Black Mountain Road
Council is prioritising reconstruction of Black Mountain Road following the landslide to help minimise the impact on Black Mountain Road residents and surrounding communities.
There are three areas of Black Mountain Road in need of reconstruction, however the landslide near Eungella Drive - which has cut the road access - is a very serious landslide.
Initial geotechnical engineering reporting indicates that this is the most significant landslide to affect a road asset in the Noosa and Sunshine Coast region in the last 30 years. It is noted as being approximately 120 metres wide and approximately 15 metres deep. While it may look as though the top could be easily repaired - when viewed from above - the depth of the slide, along with the soil structure and water content, make it a very complex situation.
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Council has requested reconstruction funding, in excess of $25 million, through the Disaster Recovery Funding Arrangements (DRFA). Council has worked closely with Queensland Reconstruction Authority (QRA) - the agency that manages DRFA requests - to develop a plan to reconstruct this road.
As the significant reconstruction costs might suggest, this will be a vastly complex construction project and one that is unlikely to be completed until 2024. A staged reconstruction process is proposed. Below outlines these phases, to help explain the completion date of 2024.
Current Plan for reconstruction
The following outlines the plan for reconstruction.
Phase 1 – Geotechnical engineering
Status: The geotechnical engineering has been completed but monitoring will continue.
Geotechnical work to assess the slope stability is an essential part of determining the plans for reconstruction. Making sure the foundation beneath the landslide is stable is the key to preventing future similar failures to occur. Geotechnical investigation of slope stability is a staged activity. Stage 1 is a preliminary assessment and was conducted several months ago, which is when Council closed the access to the site.
Stage 2 of the geotechnical engineering, which involves the boring of holes to investigate what is occurring below ground, will continue but the current reports have confirmed the significant nature of the landslide. The level of reconstruction required means likely completion won't be until 2024. There is also some further technical information in the FAQ section on this page.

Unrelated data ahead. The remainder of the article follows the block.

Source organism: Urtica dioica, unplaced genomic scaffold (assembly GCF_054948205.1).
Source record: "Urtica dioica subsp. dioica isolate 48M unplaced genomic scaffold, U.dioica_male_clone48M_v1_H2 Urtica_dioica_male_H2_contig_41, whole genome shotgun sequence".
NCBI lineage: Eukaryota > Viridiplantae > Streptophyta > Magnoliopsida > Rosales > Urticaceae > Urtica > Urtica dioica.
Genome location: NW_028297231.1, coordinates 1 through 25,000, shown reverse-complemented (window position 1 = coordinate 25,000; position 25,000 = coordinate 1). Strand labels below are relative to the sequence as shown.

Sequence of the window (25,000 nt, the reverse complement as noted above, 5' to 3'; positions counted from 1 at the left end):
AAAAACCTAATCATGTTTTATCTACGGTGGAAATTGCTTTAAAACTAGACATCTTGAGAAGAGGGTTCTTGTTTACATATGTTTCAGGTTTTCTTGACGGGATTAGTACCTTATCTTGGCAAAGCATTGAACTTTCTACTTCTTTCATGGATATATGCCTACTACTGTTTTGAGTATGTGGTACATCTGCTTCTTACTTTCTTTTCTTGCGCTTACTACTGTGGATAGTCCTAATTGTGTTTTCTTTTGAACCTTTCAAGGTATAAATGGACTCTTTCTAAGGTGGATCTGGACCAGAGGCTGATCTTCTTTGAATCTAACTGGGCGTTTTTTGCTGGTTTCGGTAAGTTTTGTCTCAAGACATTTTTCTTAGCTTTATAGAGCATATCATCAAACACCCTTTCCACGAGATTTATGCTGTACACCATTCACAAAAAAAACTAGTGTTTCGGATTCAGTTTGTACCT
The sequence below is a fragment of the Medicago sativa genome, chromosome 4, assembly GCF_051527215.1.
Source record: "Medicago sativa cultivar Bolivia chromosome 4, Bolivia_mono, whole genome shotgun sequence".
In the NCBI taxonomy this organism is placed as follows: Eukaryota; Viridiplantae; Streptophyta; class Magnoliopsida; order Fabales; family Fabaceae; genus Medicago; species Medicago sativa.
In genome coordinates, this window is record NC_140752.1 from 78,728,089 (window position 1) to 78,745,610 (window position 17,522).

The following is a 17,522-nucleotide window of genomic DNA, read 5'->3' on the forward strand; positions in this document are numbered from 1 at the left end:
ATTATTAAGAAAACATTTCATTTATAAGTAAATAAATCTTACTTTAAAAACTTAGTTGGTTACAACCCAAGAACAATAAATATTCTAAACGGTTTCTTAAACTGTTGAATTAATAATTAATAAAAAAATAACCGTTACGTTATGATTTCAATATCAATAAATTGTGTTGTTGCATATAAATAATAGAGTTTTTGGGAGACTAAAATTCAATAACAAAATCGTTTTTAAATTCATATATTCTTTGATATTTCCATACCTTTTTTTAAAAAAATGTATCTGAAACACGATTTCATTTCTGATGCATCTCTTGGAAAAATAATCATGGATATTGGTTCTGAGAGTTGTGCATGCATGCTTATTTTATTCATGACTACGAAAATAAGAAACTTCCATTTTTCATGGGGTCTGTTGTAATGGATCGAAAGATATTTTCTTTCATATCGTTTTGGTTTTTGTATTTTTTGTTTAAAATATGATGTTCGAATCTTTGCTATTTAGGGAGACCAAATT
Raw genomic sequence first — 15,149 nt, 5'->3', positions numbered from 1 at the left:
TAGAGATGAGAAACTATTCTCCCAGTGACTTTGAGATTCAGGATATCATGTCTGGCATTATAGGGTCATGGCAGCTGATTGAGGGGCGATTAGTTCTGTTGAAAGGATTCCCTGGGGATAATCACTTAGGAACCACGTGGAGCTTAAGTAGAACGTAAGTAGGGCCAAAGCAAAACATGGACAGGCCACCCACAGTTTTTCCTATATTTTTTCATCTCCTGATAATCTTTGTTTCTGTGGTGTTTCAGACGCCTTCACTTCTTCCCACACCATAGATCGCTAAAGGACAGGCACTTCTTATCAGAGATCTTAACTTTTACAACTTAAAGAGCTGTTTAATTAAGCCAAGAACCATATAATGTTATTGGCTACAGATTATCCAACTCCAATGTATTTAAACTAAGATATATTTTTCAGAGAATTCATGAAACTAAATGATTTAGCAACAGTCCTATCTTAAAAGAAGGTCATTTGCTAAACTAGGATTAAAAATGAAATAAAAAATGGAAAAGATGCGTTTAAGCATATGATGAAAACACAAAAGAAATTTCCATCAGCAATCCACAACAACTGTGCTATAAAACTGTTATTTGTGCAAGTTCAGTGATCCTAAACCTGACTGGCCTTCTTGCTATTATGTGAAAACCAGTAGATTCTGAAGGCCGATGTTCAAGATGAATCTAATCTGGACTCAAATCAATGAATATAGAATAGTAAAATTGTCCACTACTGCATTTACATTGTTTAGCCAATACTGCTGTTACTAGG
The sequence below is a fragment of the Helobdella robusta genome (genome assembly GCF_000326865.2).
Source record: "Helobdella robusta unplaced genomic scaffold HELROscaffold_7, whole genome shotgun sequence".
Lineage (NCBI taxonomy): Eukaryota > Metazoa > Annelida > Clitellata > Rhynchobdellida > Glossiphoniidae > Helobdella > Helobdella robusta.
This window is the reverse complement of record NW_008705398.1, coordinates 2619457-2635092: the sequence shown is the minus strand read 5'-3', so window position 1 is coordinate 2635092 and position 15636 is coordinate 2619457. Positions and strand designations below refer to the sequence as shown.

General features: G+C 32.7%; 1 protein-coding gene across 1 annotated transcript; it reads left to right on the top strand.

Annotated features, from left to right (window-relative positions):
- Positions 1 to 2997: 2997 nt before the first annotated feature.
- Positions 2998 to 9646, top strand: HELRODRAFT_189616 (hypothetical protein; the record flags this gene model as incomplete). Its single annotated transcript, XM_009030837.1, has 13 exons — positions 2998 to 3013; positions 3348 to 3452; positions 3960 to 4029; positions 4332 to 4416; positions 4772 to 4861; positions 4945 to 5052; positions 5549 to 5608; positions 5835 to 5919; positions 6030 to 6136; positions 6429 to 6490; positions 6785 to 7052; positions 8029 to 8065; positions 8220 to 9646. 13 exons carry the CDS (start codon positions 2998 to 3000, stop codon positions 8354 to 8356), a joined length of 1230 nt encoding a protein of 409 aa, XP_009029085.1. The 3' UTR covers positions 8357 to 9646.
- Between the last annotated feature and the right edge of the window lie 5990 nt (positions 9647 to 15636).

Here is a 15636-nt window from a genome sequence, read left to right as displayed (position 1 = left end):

Experts have advised that the unformed pathway across the landslide site is NOT safe for use. Any use will be by authorisation only and will be typically for reconstruction purposes only.
Phase 2 – Funding Submission
Status: This submission has now progressed to the approval phase and remains subject to final QRA endorsement.
In consultation with QRA, Council has already sought approval for a likely solution, based on the geotechnical advice and that of experienced civil engineers.
QRA will assess this submission and work with Council to fund the next steps of the design, approval and construction phase.
Phase 3 – Design
Status: Council has now awarded a contract to a supplier who is working on the concept designs.
As this will require a complex construction solution, the concept design is essential to ensure a detailed design can be created for development of the construction plan and a tender for the $25 million works that are needed to reconstruct the road.
Council will communicate with the community about the progress of the design. The concept phase is expected to be completed by the end of September 2022.
Phase 4 – Environmental Assessment
Status: Environmental assessment will be an outcome of the final design.
Council is responsible for, and committed to, maintaining and enhancing the Shire’s natural environment. All work Council undertakes requires the necessary approvals under the Queensland Environmental Protection Act. This is to ensure any impacts to residents or the environment are considered and can be minimised prior to construction commencing.
Phase 5 – Construction
Status: Construction works will commence when a final design is approved.
A typical construction process to fix a landslide such as this would involve site establishment, upslope stabilisation, excavation of the area, foundation works, structural works, earthworks, drainage, road sub-base, pavement, line marking and other road safety infrastructure.
At this stage, without an accepted design, it is difficult to be exact on the time required to complete these works as it is dependent on the design, contractor and the materials available.
This page will be regularly updated to keep the community informed of the most current work.
Black Mountain Road Project News
Frequently asked questions
The landslide has several modes of movement which include a very large, deep-seated section as well as localised, shallow debris flows. Groundwater and surface water have created saturated zones, and therefore we can still see water flowing from the site. The site continues to move in some places and is not stable enough for any type of unauthorised access across any section of the closed section.